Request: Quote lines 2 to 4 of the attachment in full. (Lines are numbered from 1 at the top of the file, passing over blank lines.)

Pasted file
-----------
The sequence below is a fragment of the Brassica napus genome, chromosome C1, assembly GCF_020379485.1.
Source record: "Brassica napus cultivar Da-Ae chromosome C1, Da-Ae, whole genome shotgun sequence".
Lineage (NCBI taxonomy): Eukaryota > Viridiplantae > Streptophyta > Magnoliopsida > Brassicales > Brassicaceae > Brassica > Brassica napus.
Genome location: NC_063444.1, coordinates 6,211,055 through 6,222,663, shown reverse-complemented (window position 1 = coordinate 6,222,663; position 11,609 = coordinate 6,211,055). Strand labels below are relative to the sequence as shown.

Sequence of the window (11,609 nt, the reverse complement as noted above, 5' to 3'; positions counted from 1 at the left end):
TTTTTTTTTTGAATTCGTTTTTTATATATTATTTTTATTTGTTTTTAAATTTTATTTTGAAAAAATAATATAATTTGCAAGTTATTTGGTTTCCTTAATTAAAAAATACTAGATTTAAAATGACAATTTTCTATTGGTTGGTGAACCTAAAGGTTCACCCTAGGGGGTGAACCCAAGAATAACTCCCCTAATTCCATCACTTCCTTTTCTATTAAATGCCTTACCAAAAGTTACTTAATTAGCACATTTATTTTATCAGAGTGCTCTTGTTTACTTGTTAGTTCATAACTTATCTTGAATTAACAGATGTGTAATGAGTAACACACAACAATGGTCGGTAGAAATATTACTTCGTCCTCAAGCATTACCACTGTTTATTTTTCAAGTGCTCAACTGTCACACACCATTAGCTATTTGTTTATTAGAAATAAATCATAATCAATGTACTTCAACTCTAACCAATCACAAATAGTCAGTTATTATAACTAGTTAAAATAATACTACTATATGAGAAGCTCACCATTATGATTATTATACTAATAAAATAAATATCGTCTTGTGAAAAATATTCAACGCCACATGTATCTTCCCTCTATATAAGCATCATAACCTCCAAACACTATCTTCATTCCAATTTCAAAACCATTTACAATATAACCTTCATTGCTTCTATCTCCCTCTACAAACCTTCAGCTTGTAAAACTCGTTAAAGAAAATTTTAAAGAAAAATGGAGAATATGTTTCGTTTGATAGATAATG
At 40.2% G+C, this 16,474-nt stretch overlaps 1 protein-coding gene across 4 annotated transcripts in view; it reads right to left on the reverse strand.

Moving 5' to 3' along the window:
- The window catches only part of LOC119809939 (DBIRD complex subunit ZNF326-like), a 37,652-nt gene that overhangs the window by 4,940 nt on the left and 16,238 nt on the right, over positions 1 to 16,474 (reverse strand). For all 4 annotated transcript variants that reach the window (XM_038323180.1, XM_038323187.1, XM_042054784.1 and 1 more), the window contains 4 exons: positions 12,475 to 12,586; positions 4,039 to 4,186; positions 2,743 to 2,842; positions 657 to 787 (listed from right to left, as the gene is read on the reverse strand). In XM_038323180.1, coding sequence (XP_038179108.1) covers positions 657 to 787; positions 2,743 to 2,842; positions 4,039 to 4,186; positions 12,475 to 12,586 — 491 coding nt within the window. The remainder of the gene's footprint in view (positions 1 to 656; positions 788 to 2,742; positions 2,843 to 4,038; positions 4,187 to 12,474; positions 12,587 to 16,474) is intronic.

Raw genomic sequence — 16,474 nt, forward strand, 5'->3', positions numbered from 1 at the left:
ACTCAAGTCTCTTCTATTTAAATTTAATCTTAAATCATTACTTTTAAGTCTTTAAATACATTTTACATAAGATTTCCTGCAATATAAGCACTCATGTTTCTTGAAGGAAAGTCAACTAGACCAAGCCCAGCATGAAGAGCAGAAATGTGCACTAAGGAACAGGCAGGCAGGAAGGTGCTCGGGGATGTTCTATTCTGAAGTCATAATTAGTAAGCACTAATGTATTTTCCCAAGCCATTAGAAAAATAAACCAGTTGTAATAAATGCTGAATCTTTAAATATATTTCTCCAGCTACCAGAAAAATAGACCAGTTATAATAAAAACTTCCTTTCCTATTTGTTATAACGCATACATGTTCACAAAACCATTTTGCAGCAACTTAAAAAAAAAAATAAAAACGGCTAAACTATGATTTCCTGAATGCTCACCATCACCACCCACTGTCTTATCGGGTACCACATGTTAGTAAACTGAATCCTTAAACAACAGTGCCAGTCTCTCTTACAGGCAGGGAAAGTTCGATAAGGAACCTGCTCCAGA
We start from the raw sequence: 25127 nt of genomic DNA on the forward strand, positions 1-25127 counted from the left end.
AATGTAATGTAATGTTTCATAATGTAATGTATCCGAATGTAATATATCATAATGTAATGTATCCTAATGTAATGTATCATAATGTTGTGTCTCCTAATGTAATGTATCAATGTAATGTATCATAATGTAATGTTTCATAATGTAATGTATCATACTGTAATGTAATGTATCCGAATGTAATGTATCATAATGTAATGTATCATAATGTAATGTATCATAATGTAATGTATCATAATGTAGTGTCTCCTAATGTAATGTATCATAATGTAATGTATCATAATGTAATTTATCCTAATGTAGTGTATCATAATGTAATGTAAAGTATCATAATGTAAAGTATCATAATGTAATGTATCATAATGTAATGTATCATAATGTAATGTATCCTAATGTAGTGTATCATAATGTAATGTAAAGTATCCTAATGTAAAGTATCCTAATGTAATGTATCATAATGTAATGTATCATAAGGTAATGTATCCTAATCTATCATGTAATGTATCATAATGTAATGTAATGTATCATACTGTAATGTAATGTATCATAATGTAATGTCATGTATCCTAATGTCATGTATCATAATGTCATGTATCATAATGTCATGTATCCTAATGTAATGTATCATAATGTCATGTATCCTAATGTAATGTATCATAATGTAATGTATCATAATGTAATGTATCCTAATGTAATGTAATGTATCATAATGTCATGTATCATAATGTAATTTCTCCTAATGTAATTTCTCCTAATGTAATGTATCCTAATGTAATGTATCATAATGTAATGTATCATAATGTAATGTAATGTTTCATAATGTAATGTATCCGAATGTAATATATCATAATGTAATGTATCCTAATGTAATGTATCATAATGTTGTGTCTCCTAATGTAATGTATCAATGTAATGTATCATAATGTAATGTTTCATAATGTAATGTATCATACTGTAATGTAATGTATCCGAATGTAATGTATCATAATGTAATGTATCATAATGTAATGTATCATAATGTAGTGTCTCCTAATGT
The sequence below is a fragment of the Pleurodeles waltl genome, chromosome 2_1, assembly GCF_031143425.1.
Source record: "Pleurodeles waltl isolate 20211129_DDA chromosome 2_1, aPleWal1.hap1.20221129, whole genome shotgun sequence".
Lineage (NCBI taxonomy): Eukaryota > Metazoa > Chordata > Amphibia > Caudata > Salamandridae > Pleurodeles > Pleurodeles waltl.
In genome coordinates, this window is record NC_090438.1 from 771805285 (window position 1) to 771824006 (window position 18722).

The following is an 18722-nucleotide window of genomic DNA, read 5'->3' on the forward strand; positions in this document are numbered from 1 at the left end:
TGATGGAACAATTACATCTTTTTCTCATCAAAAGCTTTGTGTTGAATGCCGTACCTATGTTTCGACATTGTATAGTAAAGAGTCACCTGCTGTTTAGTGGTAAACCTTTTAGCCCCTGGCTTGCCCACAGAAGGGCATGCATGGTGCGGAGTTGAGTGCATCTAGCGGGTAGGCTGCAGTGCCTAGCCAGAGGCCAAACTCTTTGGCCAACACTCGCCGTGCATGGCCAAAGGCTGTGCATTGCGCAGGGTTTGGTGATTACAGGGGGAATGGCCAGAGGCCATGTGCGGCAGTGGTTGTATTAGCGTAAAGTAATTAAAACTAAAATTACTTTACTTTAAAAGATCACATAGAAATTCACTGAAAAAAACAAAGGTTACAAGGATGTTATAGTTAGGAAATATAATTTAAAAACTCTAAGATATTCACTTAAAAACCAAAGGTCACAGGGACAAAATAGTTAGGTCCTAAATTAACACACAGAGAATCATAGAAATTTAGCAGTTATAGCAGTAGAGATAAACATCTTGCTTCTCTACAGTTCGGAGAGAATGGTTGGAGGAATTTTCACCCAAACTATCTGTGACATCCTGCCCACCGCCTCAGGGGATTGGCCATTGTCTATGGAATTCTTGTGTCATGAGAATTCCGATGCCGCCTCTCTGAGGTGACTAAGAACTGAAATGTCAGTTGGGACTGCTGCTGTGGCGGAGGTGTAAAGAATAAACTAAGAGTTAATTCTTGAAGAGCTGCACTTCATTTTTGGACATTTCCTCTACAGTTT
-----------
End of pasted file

Source record: "Brassica napus cultivar Da-Ae chromosome C1, Da-Ae, whole genome shotgun sequence".
Lineage (NCBI taxonomy): Eukaryota > Viridiplantae > Streptophyta > Magnoliopsida > Brassicales > Brassicaceae > Brassica > Brassica napus.
Genome location: NC_063444.1, coordinates 6,211,055 through 6,222,663, shown reverse-complemented (window position 1 = coordinate 6,222,663; position 11,609 = coordinate 6,211,055). Strand labels below are relative to the sequence as shown.